On the eastern banks of the River Tigris, a soldier stands on an abandoned children’s slide scanning the river with binoculars for any suspicious movement.
In this sleepy rural area, where east Mosul’s city dwellings give way to farms and fields of sunflowers, military units have been hunting down rogue Islamic State (IS) members, hiding out in undergrowth or family homes.
“Some Daesh elements have slipped out of Mosul’s Old City at night, using inflated tyre inner-tubes to drift downstream on the current until they reached this shallower point,” Iraqi army colonel Saad Haikmat told MEE. His unit’s mission is to hunt former IS members in the southern districts of east Mosul.
“They tried to swim across here because there are a lot of trees where they can hide. They only do this at night, using the darkness to avoid detection, but we have still killed some of them.”
The Iraqi armed forces celebrated on 9 July their victory over IS after eight months of urban warfare, bringing an end to three years of militant rule in the city, although operations to clear the Old City of hidden IS militants have continued.
The Iraqi military said tens of IS militants had been killed attempting to escape by swimming across the River Tigris that bisects the city.
IS militants trying to escape
Soldiers marched across the platform of a nearby pumping system that carries water from the Tigris to residential districts on the eastern bank.
The platform stretches halfway across the river and soldiers think fleeing IS militants used its foundations to cross the river relatively easily.
This was also one of the final southernmost points where they could cross. Another mile downstream, the way is blocked by a military-operated pontoon bridge sitting low in the water.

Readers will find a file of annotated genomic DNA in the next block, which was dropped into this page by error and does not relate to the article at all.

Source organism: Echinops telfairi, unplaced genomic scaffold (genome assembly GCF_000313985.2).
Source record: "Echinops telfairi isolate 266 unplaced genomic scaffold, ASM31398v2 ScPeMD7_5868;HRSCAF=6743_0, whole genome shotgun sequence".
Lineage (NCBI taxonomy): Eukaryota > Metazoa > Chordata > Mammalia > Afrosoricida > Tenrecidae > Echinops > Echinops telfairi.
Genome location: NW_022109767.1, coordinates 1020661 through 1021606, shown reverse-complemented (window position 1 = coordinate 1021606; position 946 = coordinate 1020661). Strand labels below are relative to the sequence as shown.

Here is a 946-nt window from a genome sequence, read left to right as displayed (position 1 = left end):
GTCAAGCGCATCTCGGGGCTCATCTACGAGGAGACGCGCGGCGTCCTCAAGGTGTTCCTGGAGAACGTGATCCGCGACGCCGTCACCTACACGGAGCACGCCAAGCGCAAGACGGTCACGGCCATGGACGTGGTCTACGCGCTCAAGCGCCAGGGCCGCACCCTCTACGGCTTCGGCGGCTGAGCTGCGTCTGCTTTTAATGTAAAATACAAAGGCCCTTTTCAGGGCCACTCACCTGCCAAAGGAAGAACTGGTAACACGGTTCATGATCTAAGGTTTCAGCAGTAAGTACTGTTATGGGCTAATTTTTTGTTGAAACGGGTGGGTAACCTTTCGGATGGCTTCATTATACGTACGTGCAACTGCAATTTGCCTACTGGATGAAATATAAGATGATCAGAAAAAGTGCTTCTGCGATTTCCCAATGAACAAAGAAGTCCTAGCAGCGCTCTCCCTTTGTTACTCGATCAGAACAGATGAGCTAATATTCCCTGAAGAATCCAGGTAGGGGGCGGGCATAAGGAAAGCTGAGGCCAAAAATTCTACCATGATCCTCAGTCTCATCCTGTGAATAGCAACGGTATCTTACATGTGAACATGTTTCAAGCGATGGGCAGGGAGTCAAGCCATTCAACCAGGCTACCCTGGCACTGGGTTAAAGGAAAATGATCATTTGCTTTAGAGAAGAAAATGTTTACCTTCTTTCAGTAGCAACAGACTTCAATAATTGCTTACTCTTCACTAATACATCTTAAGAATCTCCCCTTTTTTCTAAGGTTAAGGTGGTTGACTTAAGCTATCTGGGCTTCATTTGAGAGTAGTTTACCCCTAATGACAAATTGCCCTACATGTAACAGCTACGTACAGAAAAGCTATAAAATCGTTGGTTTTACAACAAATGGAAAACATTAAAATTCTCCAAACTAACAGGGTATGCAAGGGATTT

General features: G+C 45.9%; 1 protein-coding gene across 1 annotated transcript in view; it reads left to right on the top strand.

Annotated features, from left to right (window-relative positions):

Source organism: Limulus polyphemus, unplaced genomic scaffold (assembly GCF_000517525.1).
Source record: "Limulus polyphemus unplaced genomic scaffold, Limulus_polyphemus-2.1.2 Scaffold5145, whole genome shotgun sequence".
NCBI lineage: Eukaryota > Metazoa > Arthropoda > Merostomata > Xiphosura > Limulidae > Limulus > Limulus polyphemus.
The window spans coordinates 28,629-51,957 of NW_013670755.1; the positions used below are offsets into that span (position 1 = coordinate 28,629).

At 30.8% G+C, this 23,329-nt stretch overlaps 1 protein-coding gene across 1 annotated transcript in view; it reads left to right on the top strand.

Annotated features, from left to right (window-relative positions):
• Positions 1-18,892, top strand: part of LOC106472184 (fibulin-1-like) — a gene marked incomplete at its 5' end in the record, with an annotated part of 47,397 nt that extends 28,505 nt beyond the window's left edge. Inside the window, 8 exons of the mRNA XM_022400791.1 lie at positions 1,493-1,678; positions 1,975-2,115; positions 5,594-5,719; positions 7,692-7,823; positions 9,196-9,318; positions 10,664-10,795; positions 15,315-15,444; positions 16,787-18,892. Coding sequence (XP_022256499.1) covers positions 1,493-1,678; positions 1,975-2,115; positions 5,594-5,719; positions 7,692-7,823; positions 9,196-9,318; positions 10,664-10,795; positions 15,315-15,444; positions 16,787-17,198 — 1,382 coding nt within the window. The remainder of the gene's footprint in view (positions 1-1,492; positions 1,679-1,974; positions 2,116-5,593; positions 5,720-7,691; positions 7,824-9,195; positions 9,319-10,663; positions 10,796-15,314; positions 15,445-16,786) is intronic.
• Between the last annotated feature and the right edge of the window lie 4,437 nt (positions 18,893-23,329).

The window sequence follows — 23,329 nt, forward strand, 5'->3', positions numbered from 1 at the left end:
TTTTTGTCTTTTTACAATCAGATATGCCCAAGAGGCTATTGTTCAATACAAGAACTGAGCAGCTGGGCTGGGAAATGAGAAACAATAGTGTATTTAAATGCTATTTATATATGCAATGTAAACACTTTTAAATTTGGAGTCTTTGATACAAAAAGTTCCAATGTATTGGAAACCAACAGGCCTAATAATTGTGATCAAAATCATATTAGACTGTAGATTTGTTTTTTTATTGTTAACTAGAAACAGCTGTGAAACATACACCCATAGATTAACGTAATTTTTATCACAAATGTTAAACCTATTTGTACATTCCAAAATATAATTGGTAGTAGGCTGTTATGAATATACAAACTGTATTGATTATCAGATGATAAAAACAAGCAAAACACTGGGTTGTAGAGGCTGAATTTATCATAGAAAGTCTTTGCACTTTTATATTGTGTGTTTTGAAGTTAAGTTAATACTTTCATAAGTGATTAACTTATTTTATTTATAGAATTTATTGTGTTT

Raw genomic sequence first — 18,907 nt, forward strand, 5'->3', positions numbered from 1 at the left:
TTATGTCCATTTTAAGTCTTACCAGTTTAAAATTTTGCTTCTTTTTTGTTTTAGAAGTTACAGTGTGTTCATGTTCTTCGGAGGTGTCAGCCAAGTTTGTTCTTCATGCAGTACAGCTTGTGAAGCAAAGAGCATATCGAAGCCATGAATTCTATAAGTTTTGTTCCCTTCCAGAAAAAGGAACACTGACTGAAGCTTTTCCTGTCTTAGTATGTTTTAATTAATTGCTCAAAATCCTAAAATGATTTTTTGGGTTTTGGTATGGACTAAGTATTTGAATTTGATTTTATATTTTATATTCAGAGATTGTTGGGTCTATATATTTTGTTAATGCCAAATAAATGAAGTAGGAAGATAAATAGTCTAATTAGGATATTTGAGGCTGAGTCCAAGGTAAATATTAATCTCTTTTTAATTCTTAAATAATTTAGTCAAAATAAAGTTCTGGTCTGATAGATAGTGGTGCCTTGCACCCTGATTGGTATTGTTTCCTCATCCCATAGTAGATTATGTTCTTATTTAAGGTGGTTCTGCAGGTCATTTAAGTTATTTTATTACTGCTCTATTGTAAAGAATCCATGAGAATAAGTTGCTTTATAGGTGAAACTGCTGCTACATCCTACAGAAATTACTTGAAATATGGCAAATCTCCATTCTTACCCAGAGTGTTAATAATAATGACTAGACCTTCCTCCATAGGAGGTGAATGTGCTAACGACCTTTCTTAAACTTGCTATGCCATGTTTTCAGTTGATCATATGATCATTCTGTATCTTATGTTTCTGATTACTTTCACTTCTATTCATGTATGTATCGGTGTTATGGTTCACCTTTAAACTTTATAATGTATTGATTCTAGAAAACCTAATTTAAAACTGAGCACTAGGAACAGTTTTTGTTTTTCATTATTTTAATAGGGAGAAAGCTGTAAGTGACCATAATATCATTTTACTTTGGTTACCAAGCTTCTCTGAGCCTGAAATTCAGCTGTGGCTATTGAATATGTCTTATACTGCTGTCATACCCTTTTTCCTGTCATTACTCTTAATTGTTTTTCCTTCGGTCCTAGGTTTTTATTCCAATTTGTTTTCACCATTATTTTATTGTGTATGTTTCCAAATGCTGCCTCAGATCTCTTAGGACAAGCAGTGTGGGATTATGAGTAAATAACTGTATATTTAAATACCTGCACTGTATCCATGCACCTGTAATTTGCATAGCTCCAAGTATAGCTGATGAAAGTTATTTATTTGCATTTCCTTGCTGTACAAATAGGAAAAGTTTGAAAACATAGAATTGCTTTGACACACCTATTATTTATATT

Upstream, a few militants – some carrying apparatus for carrying out suicide bombings – have tried to swim directly across the river from the Old City to east Mosul in recent weeks.
But most of these militants were identified by American drones or fixed camera systems overlooking the river, then shot dead by soldiers on a well-manned central Mosul frontline running along the eastern banks of the river, according to Iraqi army major general Jabar Jibouri.
“We are now co-ordinating and reinforcing our positions all along the riverbank to ensure there are no weak points,” said Jibouri, scanning the river from the pumping system platform.
“We have intelligence information that some Daesh have crossed the river and are now hiding out here in these southern parts of east Mosul.”
Ordering boat patrols in any small vessels the army could find, he instructed senior personnel to navigate the riverbanks, scouring orchards and checking outhouses for rogue militants who, he warned, could even be hiding out in thick foliage.
“Get the boat units down here right now,” he ordered, insisting that all outlying districts must be checked, then rechecked.
As well as patrolling the banks of the River Tigris looking for hidden IS militants who have fled fighting in the last pockets of resistance in the Old City, Jibouri’s forces combed residential areas, carrying out daily raids, as they tried to track down former IS militants.
Posing as civilians
Usually following tip-offs from local people about former IS members now hoping to evade detection by posing as ordinary civilians, arrests are being made every day.
Near the river, in a former school turned into a makeshift military headquarter, seven IS suspects were seated on the floor of a small room. Most cowered miserably, covering their heads with their hands but one older man in his 60s raised his hand, remonstrating with his captors and insisting he had never been with IS.
“I’m not Daesh. My son was with Daesh but he ran away to Turkey 11 months ago. And I’ve never been with Daesh,” he entreated.
Jibouri peered suspiciously down at him. “In that case, you need to give us your son’s details. We will pass it to the US so they can find your son in Turkey,” he said.